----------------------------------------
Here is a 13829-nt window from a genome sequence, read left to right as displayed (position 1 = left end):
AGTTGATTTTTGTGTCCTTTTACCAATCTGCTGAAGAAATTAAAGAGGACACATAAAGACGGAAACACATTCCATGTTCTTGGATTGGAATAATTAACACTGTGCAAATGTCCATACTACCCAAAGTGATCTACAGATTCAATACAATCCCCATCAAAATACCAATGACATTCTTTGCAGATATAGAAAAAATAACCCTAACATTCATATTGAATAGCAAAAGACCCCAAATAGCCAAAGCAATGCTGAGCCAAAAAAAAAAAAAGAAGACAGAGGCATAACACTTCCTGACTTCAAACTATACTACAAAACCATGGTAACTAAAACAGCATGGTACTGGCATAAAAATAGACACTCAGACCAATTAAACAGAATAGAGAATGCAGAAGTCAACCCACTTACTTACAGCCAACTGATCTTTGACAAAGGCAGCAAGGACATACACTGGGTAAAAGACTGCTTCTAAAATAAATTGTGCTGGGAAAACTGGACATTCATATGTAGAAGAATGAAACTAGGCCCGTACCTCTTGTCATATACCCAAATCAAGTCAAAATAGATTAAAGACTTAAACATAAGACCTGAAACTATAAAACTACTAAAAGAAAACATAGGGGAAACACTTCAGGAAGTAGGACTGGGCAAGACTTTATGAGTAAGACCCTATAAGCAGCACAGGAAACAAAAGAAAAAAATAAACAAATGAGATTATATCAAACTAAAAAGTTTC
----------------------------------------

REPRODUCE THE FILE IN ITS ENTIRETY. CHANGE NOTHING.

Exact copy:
Here is a 13829-nt window from a genome sequence, read left to right as displayed (position 1 = left end):
AGTTGATTTTTGTGTCCTTTTACCAATCTGCTGAAGAAATTAAAGAGGACACATAAAGACGGAAACACATTCCATGTTCTTGGATTGGAATAATTAACACTGTGCAAATGTCCATACTACCCAAAGTGATCTACAGATTCAATACAATCCCCATCAAAATACCAATGACATTCTTTGCAGATATAGAAAAAATAACCCTAACATTCATATTGAATAGCAAAAGACCCCAAATAGCCAAAGCAATGCTGAGCCAAAAAAAAAAAAAGAAGACAGAGGCATAACACTTCCTGACTTCAAACTATACTACAAAACCATGGTAACTAAAACAGCATGGTACTGGCATAAAAATAGACACTCAGACCAATTAAACAGAATAGAGAATGCAGAAGTCAACCCACTTACTTACAGCCAACTGATCTTTGACAAAGGCAGCAAGGACATACACTGGGTAAAAGACTGCTTCTAAAATAAATTGTGCTGGGAAAACTGGACATTCATATGTAGAAGAATGAAACTAGGCCCGTACCTCTTGTCATATACCCAAATCAAGTCAAAATAGATTAAAGACTTAAACATAAGACCTGAAACTATAAAACTACTAAAAGAAAACATAGGGGAAACACTTCAGGAAGTAGGACTGGGCAAGACTTTATGAGTAAGACCCTATAAGCAGCACAGGAAACAAAAGAAAAAAATAAACAAATGAGATTATATCAAACTAAAAAGTTTC